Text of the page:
Are you old enough to remember pestering your parents to fork out $5 for you to stand in a queue for 30 minutes to have two minutes floating around in one of these?

A photo of two people in the dactyl nightmare VR system

Naturally, as a ten-year-old, those two minutes felt like 10 seconds and I absolutely HAD to have another go. My poor dad looked at his watch, the line and firmly dragged my brother and I in another direction.

Recently a friend was trying to stir me up, and said:

Yeah, but isn’t 3D printing just going to be the new virtual reality?

… implying that consumer 3D printing is just some sort of entertaining fad that excites ten-year-olds, and bores parents to tears. Bound to lurk around for a few years and disappear. I immediately rallied to the defence of 3D printing and rattled off all the typical defences.

BZZT. I was wrong. Consumer 3D printing IS the new virtual reality. Wait, don’t turn away in disgust. Let me explain.

Virtual reality was never really a fad, and it never really died. Sure you don’t see the above Dactyl Nightmare machines lurking around in shopping centres anymore, but elements of virtual reality are everywhere today. Sure we have the Oculus Rift, and long before that most gaming graphics cards supported a stereoscopic 3D mode that you could couple with a set of 3D glasses like these from Nvidia 3D.

But virtual reality is a term that encompasses a lot more than head tracking and a couple of small screens mounted in glasses. The whole idea of a 3D virtual environment that you can move around in? You are probably reading this article now on a device capable of that task. Computers, smart phones, tablets and gaming consoles are all capable of generating immersive 3D environments. Sure they may not have the immersive fidelity of an Oculus Rift paired with a really expensive computer, but you can still easily ‘lose yourself’ in a virtual reality generated by a gaming console.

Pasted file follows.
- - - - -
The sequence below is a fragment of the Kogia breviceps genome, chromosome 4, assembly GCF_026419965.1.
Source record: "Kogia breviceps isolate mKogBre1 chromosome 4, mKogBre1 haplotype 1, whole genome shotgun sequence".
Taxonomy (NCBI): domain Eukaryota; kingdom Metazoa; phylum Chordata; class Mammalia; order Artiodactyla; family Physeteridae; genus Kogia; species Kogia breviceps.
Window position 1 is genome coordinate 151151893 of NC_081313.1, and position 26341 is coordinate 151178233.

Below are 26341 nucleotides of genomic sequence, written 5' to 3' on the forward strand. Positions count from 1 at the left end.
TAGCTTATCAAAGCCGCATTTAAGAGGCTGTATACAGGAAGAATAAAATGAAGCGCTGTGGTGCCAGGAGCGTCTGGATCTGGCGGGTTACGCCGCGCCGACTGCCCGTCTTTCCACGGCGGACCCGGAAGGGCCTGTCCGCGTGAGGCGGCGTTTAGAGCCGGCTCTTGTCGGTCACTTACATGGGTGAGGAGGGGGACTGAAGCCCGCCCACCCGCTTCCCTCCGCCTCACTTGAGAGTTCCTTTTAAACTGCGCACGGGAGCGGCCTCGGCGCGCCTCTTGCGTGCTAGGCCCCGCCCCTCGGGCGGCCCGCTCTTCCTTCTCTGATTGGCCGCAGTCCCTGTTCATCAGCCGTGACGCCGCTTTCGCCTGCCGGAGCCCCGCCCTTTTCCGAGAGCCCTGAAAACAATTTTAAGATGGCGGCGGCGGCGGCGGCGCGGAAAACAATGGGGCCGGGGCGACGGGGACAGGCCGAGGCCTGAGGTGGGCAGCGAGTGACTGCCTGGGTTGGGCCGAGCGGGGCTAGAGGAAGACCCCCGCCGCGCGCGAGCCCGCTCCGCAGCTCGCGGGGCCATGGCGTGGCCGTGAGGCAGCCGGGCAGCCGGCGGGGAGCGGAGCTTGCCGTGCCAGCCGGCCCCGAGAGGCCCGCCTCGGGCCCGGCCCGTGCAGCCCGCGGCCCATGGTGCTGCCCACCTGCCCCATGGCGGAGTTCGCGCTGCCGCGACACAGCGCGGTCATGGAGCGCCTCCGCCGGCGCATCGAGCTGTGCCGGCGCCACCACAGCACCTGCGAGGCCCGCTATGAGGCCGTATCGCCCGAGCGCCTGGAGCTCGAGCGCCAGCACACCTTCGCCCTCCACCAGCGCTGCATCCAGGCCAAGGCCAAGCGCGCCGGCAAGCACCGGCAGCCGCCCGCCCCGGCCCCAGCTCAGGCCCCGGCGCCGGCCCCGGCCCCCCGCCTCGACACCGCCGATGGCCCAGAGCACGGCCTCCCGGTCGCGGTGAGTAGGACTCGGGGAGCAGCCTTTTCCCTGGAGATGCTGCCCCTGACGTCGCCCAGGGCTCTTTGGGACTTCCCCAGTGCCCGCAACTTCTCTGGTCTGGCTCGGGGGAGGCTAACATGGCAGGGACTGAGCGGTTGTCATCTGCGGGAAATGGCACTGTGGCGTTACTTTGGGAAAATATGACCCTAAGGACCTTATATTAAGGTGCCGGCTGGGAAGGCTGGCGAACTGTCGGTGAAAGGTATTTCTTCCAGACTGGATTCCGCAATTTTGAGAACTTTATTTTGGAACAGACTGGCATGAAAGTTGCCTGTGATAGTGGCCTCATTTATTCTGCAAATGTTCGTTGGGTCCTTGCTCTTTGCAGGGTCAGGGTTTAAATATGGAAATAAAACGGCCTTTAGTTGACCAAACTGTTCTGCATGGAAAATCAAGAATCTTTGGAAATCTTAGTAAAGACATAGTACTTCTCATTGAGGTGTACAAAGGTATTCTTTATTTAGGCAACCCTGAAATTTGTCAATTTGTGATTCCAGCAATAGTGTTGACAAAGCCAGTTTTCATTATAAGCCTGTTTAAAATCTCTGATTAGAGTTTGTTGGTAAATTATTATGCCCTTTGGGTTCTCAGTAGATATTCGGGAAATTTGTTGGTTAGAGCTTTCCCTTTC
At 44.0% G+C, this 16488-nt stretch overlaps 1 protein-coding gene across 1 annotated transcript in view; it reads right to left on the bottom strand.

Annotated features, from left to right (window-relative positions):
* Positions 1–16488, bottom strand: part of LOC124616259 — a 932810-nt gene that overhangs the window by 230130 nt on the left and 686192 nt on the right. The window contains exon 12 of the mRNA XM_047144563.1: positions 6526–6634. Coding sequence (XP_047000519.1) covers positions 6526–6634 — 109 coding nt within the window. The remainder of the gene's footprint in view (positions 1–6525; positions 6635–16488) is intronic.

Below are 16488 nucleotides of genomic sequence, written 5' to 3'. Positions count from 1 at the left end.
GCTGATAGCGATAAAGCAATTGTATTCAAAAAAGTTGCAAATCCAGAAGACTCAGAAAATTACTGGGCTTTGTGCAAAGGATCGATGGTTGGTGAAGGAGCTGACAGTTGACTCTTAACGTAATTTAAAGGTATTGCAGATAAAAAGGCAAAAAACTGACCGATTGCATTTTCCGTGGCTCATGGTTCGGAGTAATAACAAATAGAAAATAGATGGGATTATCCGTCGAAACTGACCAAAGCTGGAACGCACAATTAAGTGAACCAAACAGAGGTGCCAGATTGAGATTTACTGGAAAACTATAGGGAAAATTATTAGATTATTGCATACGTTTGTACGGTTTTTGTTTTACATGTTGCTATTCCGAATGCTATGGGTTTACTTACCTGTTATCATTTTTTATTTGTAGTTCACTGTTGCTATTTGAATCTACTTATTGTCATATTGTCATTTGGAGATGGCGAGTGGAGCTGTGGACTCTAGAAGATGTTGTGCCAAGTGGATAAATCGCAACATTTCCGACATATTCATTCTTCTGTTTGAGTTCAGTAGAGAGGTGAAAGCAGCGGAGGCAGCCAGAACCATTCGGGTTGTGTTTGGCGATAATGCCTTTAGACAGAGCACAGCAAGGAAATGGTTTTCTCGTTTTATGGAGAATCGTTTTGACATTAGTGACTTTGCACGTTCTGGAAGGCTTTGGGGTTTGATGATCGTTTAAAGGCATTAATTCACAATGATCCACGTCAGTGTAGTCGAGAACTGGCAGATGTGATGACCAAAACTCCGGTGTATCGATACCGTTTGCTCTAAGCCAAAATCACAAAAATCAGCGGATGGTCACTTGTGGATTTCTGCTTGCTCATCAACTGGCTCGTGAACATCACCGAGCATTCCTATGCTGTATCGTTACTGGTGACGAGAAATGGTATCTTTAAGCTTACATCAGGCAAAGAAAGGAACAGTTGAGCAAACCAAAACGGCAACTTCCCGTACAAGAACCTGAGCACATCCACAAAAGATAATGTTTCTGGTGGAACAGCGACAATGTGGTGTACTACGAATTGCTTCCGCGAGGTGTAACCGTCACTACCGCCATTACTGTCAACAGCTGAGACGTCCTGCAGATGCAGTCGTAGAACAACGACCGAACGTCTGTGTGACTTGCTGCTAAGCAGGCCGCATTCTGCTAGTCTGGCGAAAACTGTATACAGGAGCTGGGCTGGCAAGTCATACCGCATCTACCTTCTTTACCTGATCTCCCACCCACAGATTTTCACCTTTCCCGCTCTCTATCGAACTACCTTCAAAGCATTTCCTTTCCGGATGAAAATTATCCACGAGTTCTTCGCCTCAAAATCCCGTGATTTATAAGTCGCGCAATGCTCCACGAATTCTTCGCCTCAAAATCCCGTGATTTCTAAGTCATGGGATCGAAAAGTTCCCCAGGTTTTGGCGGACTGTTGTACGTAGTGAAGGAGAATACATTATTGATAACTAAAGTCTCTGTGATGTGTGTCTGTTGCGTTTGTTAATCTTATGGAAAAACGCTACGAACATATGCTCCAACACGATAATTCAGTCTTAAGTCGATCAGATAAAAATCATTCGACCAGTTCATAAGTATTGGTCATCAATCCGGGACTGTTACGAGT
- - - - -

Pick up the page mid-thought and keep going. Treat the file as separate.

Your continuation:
You see, what happened in the early 90’s was that some really clever Texans got together and created an imaginary ‘virtual reality’ where you awoke in a prison and had to escape your Nazi captors. Yes, I’m talking about the game Wolfenstein 3D. It ran on cheap hardware available to large portion of the population. Wolfenstein 3D sparked decades of consumer hardware and software innovation that made those original virtual reality machines cumbersome, expensive and obsolete.

The exact same thing is happening in 3D printing today. We have these huge, expensive, high fidelity 3D printers (the ‘Dactyl Nightmares’) being superseded by smaller, cheaper, lower fidelity 3D printers (like the 386 powered machines that could run Wolfenstein)

We are still in the Wolfenstein days of consumer 3D printing, maybe Doom at best. I for one am totally excited that 3D printing is ‘the new virtual reality’, and I cannot wait to see what sort of products and technology evolve from two decades of consumer innovation. Oh boy, the 3D printing equivalent of sitting down to play ‘Rage’ on an Xbox 360? How could you not be excited by a future filled with that?


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